I started working with children when I was still a child myself. Early on, I began using this famous mantra when a child was having a tantrum or hitting or otherwise being socially unacceptable. It was a fairly common practice in childcare circles and schools.
“We don’t hit, Timothy. Use your words.”
It wasn’t until I was working as a full-time, live-in nanny with a 2-year-old who had a temper that I found myself searching for something better. He was constantly hitting his older brother. He was getting in trouble at his preschool. No matter what I did or said to him, he was violent.
“No, Madden! We don’t hit people. You need to use your words!”
It wasn’t working. I tried some alternative methods I didn’t really believe in but I was desperate. I told him he could hit a tree. People got hurt when you hit them, but trees didn’t. That did absolutely nothing. I gave him time-outs. He still hit. Now, I was extremely proficient in behavior modification strategies, but what was going wrong with this child? I couldn’t figure it out.
Then, I struck gold. I found this book:
I had a lot of books. I know parenting books have a very bad reputation. I also know why. They often contradict each other and parents are left confused. But I’m a lifelong student of child rearing and I rely on books for education, much like I did in college. Not all books are created equal. They must meet the muster of sound science. This one is thoroughly underappreciated and one of the most important books I ever read in my life.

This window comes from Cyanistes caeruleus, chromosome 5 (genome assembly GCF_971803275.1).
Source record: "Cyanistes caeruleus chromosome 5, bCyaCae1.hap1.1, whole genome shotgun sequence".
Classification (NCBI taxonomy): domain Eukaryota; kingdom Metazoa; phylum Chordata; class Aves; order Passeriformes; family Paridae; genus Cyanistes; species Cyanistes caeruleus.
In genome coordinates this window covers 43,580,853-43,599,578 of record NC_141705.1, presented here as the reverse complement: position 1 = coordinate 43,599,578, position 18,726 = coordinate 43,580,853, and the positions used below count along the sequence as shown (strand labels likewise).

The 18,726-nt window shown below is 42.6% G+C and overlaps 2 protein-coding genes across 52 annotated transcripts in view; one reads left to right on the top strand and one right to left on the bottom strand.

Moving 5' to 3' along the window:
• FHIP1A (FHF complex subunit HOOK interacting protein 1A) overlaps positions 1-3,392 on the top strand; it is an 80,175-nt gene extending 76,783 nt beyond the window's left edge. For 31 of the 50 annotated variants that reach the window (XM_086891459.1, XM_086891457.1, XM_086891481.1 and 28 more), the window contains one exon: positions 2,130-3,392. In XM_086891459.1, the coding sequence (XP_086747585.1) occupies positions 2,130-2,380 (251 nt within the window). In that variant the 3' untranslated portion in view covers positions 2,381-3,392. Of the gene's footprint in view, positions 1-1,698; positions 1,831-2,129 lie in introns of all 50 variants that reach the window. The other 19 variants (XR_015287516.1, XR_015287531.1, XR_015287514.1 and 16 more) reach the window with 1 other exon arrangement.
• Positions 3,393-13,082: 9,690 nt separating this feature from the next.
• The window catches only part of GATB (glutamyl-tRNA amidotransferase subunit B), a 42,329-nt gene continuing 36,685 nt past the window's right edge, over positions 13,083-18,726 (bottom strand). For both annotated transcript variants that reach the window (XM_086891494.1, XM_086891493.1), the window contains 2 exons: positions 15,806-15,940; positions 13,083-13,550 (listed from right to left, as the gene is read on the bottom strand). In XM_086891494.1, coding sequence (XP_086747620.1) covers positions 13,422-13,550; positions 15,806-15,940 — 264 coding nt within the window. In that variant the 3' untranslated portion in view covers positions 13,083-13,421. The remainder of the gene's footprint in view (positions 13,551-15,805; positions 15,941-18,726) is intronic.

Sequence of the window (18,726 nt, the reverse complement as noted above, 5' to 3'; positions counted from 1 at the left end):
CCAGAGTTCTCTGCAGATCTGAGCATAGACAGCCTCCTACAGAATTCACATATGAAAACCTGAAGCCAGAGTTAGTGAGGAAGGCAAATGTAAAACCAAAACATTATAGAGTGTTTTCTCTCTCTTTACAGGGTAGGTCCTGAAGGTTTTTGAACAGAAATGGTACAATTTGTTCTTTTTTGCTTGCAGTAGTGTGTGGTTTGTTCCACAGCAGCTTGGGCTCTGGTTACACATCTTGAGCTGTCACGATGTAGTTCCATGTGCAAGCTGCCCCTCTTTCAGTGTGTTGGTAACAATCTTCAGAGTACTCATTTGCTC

Here’s the most basic concept I learned:
While I was spending my time telling this little toddler to use his words to express himself, I had spent little to no time actually teaching him what words to use. He had no words! No wonder he was unable to comply with my requests. I had not equipped him with the language necessary to associate emotions with words.
So I delved into the book and started using some of the games and pictures to teach the little boys the words they needed to understand their feelings and the feelings of others. I also learned how to teach them the language they needed to negotiate and make decisions when faced with challenging feelings or the feelings of others. I didn’t even make it through the first few chapters before our lives completely changed.
Madden stopped hitting. I mean, completely stopped. It was miraculous.
I remember the day he came running up to me with a huge smile on his face and tugged at my shirt.
“Zoe, Zoe! Guess what?” he exclaimed, grinning widely.
“What?” I asked.
“I wanted Joey’s ball and he said no and then we got a suh-woo-shun!”
He paused to see what I would do next. I was shocked that the word “solution” had just slipped out of his now 3-year-old mouth. I was beyond proud of him. And I knew that I would love that book for the rest of my life.
“Good job, Madden! You found a solution! And you are BOTH happy?”
“Yup!” he chirped and ran back to play with his brother.
He taught me one of the most critical lessons of my life. Before I can ever ask a child to use their words, I must first teach them those words and what they mean. Before I can ask a child to consider the feelings of another, I must first give them the skills to do so. Before I ask a child to anything at all, I better ask myself: can he really do this? Or I’m going to end up looking pretty stupid.
Thanks, Madden. I owe you one, buddy.